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Tax amnesty writes off $4.5 million

Thursday January 25, 2018 Written by Published in Economy
Tax advisory offi cer Chiavanni Le’Mon says the tax amnesty has encouraged people to come forward and ask about their taxes. 18012428 Tax advisory offi cer Chiavanni Le’Mon says the tax amnesty has encouraged people to come forward and ask about their taxes. 18012428

With more than two months left to go on the government’s recently-extended tax amnesty, the Revenue Management Division so far processed $8 million worth of tax debt from 520 applications.


That figure is a combination of additional (or penalty) tax that has been written off, core tax that’s been paid, and tax owing for which a payment plan has been organised.

“We’re pretty happy with the response,” says RMD tax advisory officer Chiavanni Le’Mon, adding that the amnesty was extended, “because everybody is seeing the benefits of jumping onboard and taking advantage of the write-off of all additional taxes”.

More than $4.5 million in additional tax, around a quarter of total additional tax owed, has been written off, while $3.5 million in core tax has also been processed.

Only $725,000 of that core tax owing has been received so far however, with $2.8 million to be paid off under instalment.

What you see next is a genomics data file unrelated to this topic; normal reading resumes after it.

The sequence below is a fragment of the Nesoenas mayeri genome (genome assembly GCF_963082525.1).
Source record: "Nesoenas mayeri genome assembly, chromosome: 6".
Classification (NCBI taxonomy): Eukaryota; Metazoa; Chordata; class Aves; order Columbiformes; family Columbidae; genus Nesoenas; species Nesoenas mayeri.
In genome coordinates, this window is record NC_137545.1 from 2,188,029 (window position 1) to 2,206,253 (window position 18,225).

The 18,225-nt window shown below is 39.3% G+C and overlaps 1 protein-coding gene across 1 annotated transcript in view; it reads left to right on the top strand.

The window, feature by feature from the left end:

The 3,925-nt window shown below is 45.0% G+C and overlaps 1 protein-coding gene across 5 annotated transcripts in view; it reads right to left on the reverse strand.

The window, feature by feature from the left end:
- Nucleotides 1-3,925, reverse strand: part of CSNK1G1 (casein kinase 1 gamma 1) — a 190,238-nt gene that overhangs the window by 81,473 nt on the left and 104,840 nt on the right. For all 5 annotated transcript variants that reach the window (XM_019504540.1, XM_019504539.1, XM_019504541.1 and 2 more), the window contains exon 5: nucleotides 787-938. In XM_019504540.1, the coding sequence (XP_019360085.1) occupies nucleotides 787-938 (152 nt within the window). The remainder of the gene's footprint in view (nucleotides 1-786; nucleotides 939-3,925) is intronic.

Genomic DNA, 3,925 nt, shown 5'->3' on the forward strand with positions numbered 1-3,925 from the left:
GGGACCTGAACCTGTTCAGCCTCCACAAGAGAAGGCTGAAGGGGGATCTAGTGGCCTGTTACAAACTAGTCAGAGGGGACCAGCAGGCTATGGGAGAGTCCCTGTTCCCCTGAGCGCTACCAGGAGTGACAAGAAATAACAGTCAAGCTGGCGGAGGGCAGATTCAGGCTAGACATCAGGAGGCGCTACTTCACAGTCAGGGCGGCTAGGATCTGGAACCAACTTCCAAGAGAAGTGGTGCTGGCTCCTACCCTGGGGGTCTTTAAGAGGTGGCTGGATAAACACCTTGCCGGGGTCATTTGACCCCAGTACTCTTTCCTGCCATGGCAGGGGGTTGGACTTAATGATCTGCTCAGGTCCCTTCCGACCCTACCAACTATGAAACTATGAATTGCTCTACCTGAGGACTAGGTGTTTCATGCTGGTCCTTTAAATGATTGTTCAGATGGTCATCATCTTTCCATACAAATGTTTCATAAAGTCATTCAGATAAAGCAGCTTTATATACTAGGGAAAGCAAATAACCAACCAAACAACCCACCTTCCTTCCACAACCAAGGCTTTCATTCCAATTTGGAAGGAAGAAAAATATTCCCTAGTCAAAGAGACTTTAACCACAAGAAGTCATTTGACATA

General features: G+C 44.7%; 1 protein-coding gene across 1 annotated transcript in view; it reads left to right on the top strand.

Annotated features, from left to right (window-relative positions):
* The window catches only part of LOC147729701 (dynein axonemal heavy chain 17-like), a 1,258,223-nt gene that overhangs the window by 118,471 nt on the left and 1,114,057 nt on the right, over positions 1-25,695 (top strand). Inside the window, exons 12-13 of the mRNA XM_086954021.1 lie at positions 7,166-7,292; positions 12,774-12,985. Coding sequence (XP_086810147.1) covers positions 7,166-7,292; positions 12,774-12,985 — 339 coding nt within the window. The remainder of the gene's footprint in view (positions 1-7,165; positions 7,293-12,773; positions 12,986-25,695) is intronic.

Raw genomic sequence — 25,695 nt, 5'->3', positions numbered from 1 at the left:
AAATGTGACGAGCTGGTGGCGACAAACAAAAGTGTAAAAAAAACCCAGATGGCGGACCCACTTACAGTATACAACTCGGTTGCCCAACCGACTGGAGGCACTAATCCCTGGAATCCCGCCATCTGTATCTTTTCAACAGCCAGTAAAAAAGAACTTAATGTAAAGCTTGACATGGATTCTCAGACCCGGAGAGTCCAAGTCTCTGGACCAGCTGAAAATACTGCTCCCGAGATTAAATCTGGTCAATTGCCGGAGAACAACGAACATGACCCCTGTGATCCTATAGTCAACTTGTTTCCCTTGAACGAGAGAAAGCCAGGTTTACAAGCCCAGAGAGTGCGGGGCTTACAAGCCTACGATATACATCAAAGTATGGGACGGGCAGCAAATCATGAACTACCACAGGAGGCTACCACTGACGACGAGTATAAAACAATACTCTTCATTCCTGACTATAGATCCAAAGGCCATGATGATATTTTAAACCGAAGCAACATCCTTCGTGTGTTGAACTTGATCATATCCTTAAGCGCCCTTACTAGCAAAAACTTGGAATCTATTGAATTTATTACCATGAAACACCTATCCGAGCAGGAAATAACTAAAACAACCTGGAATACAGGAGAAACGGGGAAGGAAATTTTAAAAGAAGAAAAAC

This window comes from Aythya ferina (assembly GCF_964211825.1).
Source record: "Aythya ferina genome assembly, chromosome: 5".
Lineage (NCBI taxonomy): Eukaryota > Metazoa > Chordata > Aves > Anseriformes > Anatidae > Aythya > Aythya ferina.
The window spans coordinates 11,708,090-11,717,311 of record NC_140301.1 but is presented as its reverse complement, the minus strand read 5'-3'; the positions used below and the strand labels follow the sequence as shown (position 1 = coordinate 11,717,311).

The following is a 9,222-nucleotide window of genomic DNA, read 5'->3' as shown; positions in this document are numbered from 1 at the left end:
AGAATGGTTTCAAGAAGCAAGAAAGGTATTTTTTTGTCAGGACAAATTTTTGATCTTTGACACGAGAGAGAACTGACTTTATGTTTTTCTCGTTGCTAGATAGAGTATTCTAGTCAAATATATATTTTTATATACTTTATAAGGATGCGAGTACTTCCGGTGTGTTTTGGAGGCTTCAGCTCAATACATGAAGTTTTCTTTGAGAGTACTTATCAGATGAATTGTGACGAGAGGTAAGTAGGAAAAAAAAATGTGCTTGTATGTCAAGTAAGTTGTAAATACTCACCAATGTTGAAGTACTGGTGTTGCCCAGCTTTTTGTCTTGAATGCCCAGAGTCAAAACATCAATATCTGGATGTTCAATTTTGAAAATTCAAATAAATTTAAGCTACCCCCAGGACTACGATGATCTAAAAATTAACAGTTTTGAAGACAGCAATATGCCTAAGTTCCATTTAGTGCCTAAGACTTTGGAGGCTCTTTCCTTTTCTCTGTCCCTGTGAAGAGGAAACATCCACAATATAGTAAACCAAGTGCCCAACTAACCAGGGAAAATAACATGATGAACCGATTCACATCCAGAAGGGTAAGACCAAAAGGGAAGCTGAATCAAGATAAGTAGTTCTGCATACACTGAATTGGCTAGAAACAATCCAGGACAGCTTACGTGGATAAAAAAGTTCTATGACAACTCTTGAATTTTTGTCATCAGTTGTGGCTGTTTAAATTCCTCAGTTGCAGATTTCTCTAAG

But Le’Mon says the tax amnesty isn’t just about recovering tax debt; it’s also about educating people on their responsibilities and obligations as taxpayers.

“It’s about understanding why we have to pay tax, because people are still asking that question,” she says. “Tax is a good thing to contribute to our economy, because it is for us. It is our money for us to enjoy public services that we all use.”

Particular efforts have been made to reach out to the outer islands during the tax amnesty, with Le’Mon and others travelling to Aitutaki, Atiu and Mangaia.

“When I went over to Mangaia, when I went over to Atiu, they were all like, ‘Oh, last time the tax department came out here it was to collect debt’.

“But my role is not to collect debt, it’s to help educate and help people understand. And so they were asking for the service to go back once a year.”

Le’Mon says the possibility of RMD making regular annual visits to outer islands in future is “all dependent on the budget”.

Taxpayer response to the amnesty has been positive she adds, describing it as “a welcoming gesture for people to come forward and ask about their taxes”.

“I’ve gotten heaps of emails from people who are like, ‘Oh, I’m so thankful for the tax amnesty, I’m so grateful for the tax amnesty. I feel like I can breathe now’.

“That’s the biggest one – the tax amnesty has given them a relief, knowing that they don’t have that on their shoulder anymore, and that they can relax knowing the taxman is not going to chase them.

“Because it is scary: we do have quite a lot of powers. We can go into your bank accounts, we can seize your assets and we can organise a deduction order direct from your employer. But we don’t want to do that.”

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